I’m Bored….Summer Holidays Suck
“I’m bored…”. Two of the most overused, annoying and machine-gun-attack inducing words in the English language. Usually accompanied by flouncing, flopping, leaning etc. Ugh.
One and a half weeks in to the six-week summer holiday, and I have heard these words no less than 4,000,000 times already. As I write this, I am hiding in my office. Ostensibly working but actually in retreat from those words, those faces and those expectations. This is the bit they don’t tell you about becoming a mum. You also have to become a clown, magician, comedian, sports supremo and party planner ready to whoop up some fun and creativity at any given moment the children are not in school. Sadly, it is clear I just don’t have it in me to be all of those things, all of the time.
Only ten days of it so far, and I have already started to become sarcastic. I even suggested to someone on Twitter this morning that they might like to dart their hyper-active toddler with a safari-style tranquilliser gun. Stick a Haribo on the end and they’ll be mesmerised enough to let you get them square between the eyes. Anything for a few moments respite from “I’m bored….what can I do, Mum?”
There are many helpful blogs out there devoted to entertaining the kids (for free, in some cases) throughout the nightmare that is the school holidays. Most are aimed at younger children than mine and so simply do not apply. I have a pre-teen and a teen. One male, the other female. The combination alone is enough to induce a migraine. They never agree on what constitutes “fun”, and never will. So to retain my sanity, I have resorted to cynicism when it comes to what I am prepared to do to entertain them this holiday.
One of the depressing things about working from home is noticing that the ironing pile is bigger than me. 5ft 4 inches tall is one mo-fo of an ironing pile. And there’s more in the machine being washed as we speak. So this morning I suggested to the children that they lay all of the clothes out flat on the lawn and spend the day rolling over them until they got all the wrinkles out. That suggestion was met with blank stares.
The other bit about working from home is I am suddenly drawn to Delia Smith. First and foremost, you should know that I sometimes fantasise about stuffing Delia with apricots and breadcrumbs, wrapping her in tin-foil and shoving her into a pre-heated oven until she says sorry for making me and anyone else out there feel inadequate with her smug organisation. No-one smiles that much whilst making a spag bol unless they are chopping magic mushrooms. That aside, her recipes are easy enough for even a numpty like me to follow. Or Numpty’s children. So I have suggested several times over the past week or so that we could all make a nice meal for Dad/brownies for a picnic/phallus-shaped cookies to amuse Mum together, a way of whiling away the long hours between 11am when they rise from their pits to 10pm when I decide they either have to go to bed or be sold for medical experiments. None of my cooking mamma ideas have yet cut the mustard. I hate mustard anyway.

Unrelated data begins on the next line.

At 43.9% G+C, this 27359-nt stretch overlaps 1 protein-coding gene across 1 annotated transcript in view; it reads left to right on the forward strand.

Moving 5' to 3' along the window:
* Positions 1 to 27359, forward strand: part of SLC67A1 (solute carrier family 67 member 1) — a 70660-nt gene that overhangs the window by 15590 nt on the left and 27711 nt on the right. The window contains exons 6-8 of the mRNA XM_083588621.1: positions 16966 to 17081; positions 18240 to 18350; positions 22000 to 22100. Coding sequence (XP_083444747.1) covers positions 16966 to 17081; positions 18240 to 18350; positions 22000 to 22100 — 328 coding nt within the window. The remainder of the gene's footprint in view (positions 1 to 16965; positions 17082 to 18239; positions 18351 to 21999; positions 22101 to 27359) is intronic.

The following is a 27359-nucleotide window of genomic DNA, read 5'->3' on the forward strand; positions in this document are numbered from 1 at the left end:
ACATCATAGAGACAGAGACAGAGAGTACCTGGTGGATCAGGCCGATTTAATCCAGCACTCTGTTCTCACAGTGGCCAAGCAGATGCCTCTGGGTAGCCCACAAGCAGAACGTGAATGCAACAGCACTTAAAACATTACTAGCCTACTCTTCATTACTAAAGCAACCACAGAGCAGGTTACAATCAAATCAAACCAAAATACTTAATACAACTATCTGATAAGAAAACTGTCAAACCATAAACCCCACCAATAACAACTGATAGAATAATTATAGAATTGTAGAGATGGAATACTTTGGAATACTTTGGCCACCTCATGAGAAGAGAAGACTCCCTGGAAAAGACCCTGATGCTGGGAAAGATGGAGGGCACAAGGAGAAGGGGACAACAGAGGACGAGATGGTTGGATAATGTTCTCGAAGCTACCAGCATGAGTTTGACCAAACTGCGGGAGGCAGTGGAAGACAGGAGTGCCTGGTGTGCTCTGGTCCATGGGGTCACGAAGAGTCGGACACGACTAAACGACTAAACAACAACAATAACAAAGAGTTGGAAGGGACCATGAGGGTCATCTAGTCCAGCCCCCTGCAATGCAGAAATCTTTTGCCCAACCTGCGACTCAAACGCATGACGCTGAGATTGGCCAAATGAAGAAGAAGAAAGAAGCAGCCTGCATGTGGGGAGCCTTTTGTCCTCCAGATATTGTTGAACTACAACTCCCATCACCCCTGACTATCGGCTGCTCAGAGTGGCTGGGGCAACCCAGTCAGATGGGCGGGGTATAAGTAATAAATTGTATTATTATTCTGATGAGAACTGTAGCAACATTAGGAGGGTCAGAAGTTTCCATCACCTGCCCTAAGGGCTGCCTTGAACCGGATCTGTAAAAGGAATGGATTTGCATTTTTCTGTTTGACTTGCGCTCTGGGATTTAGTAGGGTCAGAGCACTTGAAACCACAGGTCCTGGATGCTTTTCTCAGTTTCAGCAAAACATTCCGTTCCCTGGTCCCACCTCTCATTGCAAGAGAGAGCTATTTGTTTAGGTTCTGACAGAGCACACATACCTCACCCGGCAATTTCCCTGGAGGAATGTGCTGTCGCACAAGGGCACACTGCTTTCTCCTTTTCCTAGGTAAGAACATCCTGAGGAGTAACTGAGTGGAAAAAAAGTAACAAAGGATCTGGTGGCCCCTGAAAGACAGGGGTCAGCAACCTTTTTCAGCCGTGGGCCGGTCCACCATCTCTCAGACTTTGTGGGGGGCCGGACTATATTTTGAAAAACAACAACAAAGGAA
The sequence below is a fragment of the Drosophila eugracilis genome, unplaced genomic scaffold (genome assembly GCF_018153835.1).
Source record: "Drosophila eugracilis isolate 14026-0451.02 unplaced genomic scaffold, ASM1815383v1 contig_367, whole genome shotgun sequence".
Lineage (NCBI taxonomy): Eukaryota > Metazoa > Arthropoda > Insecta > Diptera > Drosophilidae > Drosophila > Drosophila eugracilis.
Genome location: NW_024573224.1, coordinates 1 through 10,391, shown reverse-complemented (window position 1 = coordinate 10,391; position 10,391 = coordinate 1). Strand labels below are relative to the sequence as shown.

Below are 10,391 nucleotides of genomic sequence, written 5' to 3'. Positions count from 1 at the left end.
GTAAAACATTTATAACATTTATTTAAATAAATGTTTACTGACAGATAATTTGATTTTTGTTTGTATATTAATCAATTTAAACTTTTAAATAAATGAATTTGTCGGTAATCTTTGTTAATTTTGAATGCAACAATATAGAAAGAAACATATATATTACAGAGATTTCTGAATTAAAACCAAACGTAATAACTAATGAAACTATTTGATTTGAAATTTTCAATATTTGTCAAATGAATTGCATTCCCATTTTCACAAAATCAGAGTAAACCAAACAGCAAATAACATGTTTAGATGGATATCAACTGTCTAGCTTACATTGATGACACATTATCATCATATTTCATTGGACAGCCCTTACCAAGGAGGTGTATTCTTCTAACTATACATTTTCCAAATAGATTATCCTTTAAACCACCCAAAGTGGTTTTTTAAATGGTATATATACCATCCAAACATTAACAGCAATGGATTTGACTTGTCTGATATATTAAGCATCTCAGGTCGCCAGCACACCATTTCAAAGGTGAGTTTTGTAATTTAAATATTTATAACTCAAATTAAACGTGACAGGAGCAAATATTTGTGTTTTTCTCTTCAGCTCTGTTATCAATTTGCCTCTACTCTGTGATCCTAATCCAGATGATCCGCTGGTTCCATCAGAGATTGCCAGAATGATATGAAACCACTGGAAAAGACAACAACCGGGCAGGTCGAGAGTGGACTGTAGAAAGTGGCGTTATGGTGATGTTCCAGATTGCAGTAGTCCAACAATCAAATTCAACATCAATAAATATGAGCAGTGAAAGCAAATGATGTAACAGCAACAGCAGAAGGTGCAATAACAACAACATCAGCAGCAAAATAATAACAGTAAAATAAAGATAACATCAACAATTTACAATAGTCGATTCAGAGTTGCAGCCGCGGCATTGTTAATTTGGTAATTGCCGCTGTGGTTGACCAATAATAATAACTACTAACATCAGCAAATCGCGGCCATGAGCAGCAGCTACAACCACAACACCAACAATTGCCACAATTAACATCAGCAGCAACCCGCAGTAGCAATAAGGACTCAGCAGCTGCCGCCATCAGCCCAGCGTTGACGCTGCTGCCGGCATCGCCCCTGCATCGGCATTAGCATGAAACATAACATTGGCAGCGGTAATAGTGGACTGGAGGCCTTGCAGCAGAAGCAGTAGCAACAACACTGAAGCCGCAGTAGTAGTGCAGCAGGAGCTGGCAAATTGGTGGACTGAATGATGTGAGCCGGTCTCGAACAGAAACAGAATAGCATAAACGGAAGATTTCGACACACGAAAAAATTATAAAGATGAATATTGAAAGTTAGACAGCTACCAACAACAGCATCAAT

We are lucky enough to perch practically on top of tennis courts which are free to the public. When I suggest to the children we go and play tennis, they are – almost – enthusiastic. Only yesterday did I realise that this is because they can tag-team at one end to cleverly aim balls at anywhere except where my racket can reach and therefore have me running around like a maniac, sweating and turning puce much to their amusement. Even this nasty tennis-bullying, however, does not entertain them for more than thirty minutes. Only happy-slapping would do that. And to be honest, I am in danger of imminent cardiac arrest so tennis is most definitely off the menu.
Bike-riding is something they would like to do, but frankly I object on the grounds that nothing has ever been the same shape since double-ventouse deliveries. There is not a saddle known to man that does not make me pee, chafe or simply weep. So forget it, kids. When I suggest that older teen might like to take pre-teen out cycling around the lovely country lanes, that blank serial-killer stare greets me once more. Ditto swimming. It appears unless I am in the pool with all my wobbly bits on display for public- and offspring – ridicule, they are not happy to just let me sit at the side watching. Selfish mutts. They have no appreciation of the pain of the Brazilian that would be necessary before I can even don a swimming costume, not to mention the Hay Diet I would have to embark on which takes at least three months, I’ve been told. It’s not happening.
So here I am at Wits’ End. The only thing that appears to be interesting enough to illicit a grunt from Teen Girl is Chessington World of Over-Priced Crap. Except when we get there, she will be happy for ten minutes then want to go to Dubaiiiiii (said in a whine only she can perfect). Pre-Teen Boy is off on a football camp in eight days (and counting) – hoorah for the beautiful game. May it always release me from parental servitude! As for the remaining four weeks, I am already thinking they could dig their own holes under the patio and perhaps erect a springboard so they can somersault into them in creative ways before I cover them over and give them marks out of ten?
Hang on a mo – Social Services are at the door. How boring. Must dash.
Posted on August 3, 2011, in Uncategorized and tagged bike-riding, boredom, cycling, Delia Smith, holidays, ironing, kids, Mums, parenting, swimming, teenagers, tennis, Twitter. Bookmark the permalink. 9 Comments.